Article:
With that out of the way, I should reveal that I am a Radiohead fan. A fanatic, really. I’m one of those sanctimonious tools that considers Radiohead to be art. I’m one of the affected millions that considers OK Computer to be the greatest album ever made. I’m one of those losers that hears “Exit Music (For a Film),” “Paranoid Android” or “Fake Plastic Trees” and breaks down in tears before claiming to have had a spiritual awakening. And yes, I’ve honestly done that. Make fun of me if you want to but if a song or a band hasn’t done that to you at some point, then music just isn’t doing its job. In any case, one thing I have never done is pull the preachy Radiohead fan routine — until today.
Musical taste is subjective and unless you are a Radio Person, you should not be judged. The same goes for Radiohead — it’s not for everyone. It’s not even for most. Not liking them doesn’t mean you lose your membership to the hip club. It doesn’t make you a loser or somehow less knowledgeable about music. It is a band, like many, that some people just “get” and others don’t. It is a band that through its evolution and continued pursuit of innovation, has lost many fans and turned away even more at the gate. But through it all, from the first time I heard Pablo Honey and The Bends to the present, Radiohead hits me in a place that no other band can. It’s not because I’m one of the enlightened ones in a tragic world. Their lyrics and style have simply always spoken to me. There have been bumps in the road (Amnesiac) and holding patters (Hail to the Thief) but with each new album, they give me a little something I never even knew I wanted. And with yesterday’s release of “In Rainbows,” they did it again.
In a fuck you bitch slap to the music industry, Radiohead released their newest album as a digital download available only through their website and are allowing listeners to pick their own price for the album. Pay $0, pay $10 (I paid $20). As the website so kindly instructs, “It’s up to you.”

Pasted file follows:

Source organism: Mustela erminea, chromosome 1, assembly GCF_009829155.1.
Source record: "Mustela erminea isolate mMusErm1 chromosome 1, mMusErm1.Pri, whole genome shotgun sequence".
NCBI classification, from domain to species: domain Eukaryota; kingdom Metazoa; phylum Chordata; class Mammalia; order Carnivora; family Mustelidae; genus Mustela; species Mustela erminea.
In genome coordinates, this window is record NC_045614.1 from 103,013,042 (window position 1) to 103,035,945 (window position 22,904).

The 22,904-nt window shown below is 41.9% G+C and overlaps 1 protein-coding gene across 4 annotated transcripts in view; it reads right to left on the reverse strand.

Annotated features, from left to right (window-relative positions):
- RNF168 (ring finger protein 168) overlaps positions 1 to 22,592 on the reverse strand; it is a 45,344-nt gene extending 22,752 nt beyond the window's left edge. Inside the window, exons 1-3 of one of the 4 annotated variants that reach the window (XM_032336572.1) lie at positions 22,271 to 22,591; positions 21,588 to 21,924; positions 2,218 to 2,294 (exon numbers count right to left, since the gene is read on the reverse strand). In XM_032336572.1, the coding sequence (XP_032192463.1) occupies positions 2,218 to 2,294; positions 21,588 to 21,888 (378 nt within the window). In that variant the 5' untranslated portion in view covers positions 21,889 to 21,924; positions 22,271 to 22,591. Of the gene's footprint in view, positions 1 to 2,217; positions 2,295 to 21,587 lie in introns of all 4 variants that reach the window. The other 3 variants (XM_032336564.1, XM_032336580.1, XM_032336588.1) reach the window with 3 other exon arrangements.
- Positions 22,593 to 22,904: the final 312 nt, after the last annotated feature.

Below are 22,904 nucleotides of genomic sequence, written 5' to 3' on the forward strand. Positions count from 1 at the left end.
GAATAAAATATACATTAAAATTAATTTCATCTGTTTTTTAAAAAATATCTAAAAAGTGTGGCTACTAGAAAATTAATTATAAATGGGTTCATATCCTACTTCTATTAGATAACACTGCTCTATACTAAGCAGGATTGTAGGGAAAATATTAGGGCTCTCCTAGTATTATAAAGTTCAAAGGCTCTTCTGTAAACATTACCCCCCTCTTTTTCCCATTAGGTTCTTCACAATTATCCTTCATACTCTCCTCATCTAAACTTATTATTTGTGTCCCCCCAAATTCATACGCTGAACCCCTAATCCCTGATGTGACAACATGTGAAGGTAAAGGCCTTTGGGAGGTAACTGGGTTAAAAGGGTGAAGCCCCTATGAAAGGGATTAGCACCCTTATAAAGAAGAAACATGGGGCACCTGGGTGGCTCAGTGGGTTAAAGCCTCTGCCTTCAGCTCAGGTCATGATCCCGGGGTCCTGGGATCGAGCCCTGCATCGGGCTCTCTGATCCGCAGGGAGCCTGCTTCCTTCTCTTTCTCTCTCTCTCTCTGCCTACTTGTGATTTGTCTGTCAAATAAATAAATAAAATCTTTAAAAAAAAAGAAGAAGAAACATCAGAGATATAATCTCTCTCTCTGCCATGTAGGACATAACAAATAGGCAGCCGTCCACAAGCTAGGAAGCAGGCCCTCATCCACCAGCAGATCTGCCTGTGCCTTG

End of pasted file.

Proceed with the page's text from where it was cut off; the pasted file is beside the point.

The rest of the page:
In Rainbows is a beautifully balanced mix of the melodic and meloncholic, electronic and acoustic. It took two or three listens before each track took hold but, multiple repeats later, it continues to surprise and captivate with both its imagination and deceptive simplicity. From Pablo Honey to Hail to the Thief, elements of each album are felt on “In Rainbows” but are more focused and polished, making it, by far, the most accessible album to new fans since OK Computer.
I won’t go track by track here because this is not a review, but download “In Rainbows” and take it through a couple spins. Maybe you end up liking its quiet, understated beauty and seek out more Radiohead albums or maybe you drag it directly to your trash bin. But either way, you’ll have exposed yourself to something new and that’s not something the music industry often gives us the chance to do these days.